… Though he was not in uniform for OSU’s last game, Bryant still led the team out of the tunnel and onto the field against Grambling State.

Wednesday’s dismissal makes you wonder if Bryant actually was held out of that game because of a lie, and not because of a bad hamstring.

Like I said, interesting…


Filed under The NCAA

Mama tried.

And while we’re on the subject of lexicons, it’s time to realize that “Mustained” needs to become a verb.

Really, this is descending into self-parody.

With USC quarterback Mitch Mustain buried on the depth chart, the junior is considering another way to use his arm to get playing time.

Mustain said he is thinking of becoming a pitcher for the USC baseball team next spring.

“I’ve kind of missed baseball,” Mustain said. “It’s been six years since I played competitively.”

Mustain said he had a 0.90 ERA the last time he pitched in high school and spoke to USC pitching coach Tom House several times about playing baseball.

“I’ll figure it out in the next month,” Mustain said…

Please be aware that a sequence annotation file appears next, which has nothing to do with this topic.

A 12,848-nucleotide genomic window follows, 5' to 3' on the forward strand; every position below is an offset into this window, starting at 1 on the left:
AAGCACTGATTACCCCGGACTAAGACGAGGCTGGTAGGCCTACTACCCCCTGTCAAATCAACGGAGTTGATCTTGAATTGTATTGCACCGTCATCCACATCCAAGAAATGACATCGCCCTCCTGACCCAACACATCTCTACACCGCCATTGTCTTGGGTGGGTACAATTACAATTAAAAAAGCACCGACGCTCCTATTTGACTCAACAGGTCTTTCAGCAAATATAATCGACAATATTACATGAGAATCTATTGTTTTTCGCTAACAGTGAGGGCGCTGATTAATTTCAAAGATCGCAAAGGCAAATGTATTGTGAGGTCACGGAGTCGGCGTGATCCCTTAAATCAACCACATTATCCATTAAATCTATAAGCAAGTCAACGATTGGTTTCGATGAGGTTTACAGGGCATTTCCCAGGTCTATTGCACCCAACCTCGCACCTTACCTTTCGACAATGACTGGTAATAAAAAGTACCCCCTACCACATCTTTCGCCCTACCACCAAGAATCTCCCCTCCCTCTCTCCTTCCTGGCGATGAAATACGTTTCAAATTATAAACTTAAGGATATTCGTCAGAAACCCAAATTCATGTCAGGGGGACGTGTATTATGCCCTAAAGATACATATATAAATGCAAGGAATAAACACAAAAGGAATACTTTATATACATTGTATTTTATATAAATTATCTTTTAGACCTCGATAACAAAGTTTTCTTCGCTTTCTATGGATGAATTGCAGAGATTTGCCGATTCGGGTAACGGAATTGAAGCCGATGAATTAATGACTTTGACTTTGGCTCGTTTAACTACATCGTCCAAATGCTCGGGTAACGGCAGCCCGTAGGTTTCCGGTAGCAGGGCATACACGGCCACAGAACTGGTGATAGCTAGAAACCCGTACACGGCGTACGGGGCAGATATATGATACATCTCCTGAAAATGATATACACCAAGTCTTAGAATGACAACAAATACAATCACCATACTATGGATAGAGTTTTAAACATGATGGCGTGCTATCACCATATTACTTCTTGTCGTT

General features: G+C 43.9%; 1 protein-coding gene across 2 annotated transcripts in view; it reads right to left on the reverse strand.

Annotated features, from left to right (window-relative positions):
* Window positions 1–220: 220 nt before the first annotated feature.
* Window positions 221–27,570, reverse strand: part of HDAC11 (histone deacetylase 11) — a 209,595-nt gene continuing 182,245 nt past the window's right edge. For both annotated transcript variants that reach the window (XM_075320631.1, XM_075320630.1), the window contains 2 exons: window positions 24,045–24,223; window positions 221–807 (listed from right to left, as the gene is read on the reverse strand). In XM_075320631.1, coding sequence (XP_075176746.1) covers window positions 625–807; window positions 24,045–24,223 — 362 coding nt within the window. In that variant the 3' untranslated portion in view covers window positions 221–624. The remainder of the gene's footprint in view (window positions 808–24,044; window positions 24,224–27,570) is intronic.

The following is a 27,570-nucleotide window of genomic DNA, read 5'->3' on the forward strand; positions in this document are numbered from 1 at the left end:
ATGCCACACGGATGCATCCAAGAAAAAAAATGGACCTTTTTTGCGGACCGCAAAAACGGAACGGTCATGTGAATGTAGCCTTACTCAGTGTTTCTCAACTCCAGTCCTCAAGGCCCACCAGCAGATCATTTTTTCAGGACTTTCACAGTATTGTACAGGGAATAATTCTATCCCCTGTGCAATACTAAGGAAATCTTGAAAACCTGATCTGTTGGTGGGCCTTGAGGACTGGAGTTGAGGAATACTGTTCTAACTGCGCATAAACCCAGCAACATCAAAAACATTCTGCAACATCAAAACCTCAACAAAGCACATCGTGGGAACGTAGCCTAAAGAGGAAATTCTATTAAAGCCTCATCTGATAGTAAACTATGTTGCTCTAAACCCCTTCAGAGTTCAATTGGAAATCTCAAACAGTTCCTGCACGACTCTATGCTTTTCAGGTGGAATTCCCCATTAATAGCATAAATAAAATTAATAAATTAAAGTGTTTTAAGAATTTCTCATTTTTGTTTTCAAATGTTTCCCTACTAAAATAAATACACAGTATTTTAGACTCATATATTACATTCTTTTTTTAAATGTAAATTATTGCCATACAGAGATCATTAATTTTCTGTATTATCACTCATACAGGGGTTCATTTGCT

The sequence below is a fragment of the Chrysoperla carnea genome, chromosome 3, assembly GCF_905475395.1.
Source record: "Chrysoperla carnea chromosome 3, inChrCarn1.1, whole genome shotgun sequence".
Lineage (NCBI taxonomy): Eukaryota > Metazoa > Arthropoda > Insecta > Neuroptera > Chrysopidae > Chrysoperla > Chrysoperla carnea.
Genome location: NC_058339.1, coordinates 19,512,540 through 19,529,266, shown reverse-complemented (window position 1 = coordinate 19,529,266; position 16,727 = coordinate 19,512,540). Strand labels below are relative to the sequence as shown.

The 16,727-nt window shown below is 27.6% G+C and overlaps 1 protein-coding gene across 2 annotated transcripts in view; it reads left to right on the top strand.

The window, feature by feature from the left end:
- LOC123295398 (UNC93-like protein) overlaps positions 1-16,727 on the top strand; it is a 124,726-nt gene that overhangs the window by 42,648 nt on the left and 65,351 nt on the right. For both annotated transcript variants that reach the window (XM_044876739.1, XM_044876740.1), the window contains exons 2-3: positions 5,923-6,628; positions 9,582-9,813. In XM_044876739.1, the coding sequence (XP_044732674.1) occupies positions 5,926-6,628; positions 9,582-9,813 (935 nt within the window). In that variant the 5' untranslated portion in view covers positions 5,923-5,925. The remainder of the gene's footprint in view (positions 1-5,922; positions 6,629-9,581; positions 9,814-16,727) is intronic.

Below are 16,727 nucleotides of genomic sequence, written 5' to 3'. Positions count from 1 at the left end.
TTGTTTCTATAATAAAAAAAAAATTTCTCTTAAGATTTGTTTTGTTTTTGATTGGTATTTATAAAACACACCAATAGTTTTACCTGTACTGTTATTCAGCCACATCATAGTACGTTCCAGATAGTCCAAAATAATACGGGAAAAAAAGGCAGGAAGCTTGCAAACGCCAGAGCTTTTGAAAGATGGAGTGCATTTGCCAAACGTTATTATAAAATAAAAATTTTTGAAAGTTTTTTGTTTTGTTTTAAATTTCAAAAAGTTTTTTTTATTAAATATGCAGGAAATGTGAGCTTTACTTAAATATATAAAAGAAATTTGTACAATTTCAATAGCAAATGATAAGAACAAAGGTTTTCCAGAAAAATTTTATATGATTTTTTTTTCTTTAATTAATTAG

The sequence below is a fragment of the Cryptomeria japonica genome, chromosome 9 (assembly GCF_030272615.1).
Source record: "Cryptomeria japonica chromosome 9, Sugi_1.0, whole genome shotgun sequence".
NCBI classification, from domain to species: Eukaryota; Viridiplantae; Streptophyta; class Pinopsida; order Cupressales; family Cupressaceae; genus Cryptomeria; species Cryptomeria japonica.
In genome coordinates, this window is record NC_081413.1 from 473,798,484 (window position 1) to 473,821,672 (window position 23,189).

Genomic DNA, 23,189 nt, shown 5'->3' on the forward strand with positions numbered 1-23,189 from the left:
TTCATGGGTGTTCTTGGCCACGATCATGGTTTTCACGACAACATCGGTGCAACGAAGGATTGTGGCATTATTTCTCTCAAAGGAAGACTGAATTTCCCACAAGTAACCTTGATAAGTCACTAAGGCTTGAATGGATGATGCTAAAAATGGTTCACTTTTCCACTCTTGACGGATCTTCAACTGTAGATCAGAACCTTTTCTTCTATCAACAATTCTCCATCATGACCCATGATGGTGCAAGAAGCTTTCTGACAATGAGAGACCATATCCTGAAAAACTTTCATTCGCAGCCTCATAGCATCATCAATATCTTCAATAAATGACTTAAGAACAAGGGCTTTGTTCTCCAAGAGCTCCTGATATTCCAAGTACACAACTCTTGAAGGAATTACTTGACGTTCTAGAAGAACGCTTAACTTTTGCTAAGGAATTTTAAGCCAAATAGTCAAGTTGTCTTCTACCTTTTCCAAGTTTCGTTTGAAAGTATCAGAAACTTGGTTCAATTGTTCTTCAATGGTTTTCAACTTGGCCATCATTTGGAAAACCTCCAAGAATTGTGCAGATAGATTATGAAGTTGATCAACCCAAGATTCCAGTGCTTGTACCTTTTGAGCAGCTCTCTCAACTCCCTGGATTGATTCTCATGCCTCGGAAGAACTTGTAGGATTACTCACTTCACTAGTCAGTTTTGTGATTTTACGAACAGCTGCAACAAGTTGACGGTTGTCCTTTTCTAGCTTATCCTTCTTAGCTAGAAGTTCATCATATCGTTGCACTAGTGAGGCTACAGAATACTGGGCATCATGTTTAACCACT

… Mustain said he did not anticipate his status with football changing.

“I think I’ve tried everything,” he said. “I’ve done all I could.”


Filed under Arkansas Is Kind Of A Big Deal, Mustained

Death of an insult

It’s a sad day, SEC fans, as the conference announces a new affiliation with the Gator Bowl.  That’s not the sad part, of course.  It’s that the move precludes the conference from maintaining a relationship with the Independence Bowl, which moves on to match up schools from the ACC and the Mountain West.

And that eliminates the word “Shreveport” from the lexicon of SEC mockery.  Nothing says “gee, your program sure is mediocre this season” quite as efficiently as referencing that Louisiana metropolis.

You will be forever in our hearts, Shreveport.  Take care.


Filed under SEC Football